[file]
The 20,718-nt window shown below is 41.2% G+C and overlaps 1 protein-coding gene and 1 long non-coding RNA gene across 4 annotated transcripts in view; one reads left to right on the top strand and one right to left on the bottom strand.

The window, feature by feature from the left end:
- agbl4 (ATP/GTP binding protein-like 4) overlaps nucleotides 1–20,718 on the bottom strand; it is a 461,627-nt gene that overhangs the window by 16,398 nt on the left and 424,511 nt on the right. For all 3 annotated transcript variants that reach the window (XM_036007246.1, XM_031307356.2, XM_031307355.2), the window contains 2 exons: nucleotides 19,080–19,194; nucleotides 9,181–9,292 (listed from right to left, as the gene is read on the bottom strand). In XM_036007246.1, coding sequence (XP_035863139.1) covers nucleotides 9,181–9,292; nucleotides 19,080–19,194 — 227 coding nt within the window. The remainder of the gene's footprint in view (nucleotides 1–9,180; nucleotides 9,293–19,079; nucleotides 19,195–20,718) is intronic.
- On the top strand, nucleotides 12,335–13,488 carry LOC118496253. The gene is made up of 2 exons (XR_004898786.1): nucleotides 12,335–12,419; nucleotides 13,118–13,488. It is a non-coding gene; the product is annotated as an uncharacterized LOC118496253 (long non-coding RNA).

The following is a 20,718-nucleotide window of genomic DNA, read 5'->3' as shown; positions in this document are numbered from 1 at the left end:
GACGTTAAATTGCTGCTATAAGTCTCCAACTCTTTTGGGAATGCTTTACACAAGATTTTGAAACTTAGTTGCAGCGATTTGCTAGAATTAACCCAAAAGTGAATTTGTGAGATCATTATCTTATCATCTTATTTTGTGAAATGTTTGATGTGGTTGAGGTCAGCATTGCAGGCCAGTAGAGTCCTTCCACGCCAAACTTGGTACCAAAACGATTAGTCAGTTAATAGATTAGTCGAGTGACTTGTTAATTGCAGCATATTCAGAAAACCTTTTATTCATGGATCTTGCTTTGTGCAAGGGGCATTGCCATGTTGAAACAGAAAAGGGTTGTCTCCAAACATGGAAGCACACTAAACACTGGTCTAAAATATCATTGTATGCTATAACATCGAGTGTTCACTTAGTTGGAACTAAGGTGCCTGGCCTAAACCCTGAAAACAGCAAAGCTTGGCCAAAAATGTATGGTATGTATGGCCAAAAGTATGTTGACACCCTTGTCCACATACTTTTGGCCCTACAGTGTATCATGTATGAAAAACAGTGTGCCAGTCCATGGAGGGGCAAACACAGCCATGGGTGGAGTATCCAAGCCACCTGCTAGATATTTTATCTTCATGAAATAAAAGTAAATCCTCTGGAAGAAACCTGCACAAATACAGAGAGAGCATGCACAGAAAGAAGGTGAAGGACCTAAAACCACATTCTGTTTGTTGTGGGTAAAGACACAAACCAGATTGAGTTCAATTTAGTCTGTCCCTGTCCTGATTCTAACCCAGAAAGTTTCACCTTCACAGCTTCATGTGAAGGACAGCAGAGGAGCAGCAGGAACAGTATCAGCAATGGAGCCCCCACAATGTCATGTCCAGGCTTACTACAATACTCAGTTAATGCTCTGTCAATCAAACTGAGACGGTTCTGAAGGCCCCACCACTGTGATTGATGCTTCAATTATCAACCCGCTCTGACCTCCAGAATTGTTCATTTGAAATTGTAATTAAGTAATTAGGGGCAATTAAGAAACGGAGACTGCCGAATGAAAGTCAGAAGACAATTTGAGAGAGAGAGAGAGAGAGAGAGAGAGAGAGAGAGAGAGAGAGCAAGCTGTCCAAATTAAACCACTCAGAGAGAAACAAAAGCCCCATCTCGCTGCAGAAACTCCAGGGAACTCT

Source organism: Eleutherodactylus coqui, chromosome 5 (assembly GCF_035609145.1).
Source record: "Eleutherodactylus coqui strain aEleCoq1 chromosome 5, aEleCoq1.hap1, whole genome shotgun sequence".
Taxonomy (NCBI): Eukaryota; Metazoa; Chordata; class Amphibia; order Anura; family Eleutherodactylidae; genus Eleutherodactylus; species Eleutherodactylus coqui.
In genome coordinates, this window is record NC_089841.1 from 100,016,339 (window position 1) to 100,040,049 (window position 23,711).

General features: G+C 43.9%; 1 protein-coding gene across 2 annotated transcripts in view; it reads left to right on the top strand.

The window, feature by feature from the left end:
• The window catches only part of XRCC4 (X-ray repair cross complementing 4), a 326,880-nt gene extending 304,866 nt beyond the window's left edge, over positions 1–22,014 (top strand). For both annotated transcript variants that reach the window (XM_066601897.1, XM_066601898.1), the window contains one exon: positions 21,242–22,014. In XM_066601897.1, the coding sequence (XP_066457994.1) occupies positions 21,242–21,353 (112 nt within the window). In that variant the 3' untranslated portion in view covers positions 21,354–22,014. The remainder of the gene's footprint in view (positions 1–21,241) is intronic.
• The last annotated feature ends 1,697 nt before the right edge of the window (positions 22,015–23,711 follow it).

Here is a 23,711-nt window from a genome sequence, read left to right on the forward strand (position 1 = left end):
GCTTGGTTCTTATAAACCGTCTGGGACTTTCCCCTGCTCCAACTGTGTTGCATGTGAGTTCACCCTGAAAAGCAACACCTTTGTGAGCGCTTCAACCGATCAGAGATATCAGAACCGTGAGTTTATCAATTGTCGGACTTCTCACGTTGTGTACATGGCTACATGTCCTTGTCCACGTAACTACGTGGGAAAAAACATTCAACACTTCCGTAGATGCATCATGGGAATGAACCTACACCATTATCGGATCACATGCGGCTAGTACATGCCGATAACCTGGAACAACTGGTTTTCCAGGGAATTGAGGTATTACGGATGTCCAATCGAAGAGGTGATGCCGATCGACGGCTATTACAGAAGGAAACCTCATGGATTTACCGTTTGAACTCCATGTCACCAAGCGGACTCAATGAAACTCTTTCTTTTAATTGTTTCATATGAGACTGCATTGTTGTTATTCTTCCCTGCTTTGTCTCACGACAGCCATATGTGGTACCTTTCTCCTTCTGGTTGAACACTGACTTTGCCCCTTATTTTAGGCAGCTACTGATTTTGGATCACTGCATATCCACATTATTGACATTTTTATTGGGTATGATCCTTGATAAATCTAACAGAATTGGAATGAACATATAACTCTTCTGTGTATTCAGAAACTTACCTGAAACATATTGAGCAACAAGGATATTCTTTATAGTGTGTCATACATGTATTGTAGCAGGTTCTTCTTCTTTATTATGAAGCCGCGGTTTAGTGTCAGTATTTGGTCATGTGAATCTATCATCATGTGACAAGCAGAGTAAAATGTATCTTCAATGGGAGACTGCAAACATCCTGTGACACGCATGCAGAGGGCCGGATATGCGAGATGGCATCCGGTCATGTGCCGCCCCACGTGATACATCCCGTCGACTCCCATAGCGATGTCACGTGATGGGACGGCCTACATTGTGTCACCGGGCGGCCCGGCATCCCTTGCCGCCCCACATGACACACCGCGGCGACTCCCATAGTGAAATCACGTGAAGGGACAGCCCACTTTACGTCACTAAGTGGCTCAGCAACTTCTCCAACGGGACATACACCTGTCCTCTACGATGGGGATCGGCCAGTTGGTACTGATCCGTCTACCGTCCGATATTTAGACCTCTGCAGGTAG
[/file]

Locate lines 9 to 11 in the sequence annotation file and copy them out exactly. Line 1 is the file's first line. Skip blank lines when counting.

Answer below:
Taxonomy (NCBI): Eukaryota; Metazoa; Chordata; class Amphibia; order Anura; family Eleutherodactylidae; genus Eleutherodactylus; species Eleutherodactylus coqui.
In genome coordinates, this window is record NC_089841.1 from 100,016,339 (window position 1) to 100,040,049 (window position 23,711).

General features: G+C 43.9%; 1 protein-coding gene across 2 annotated transcripts in view; it reads left to right on the top strand.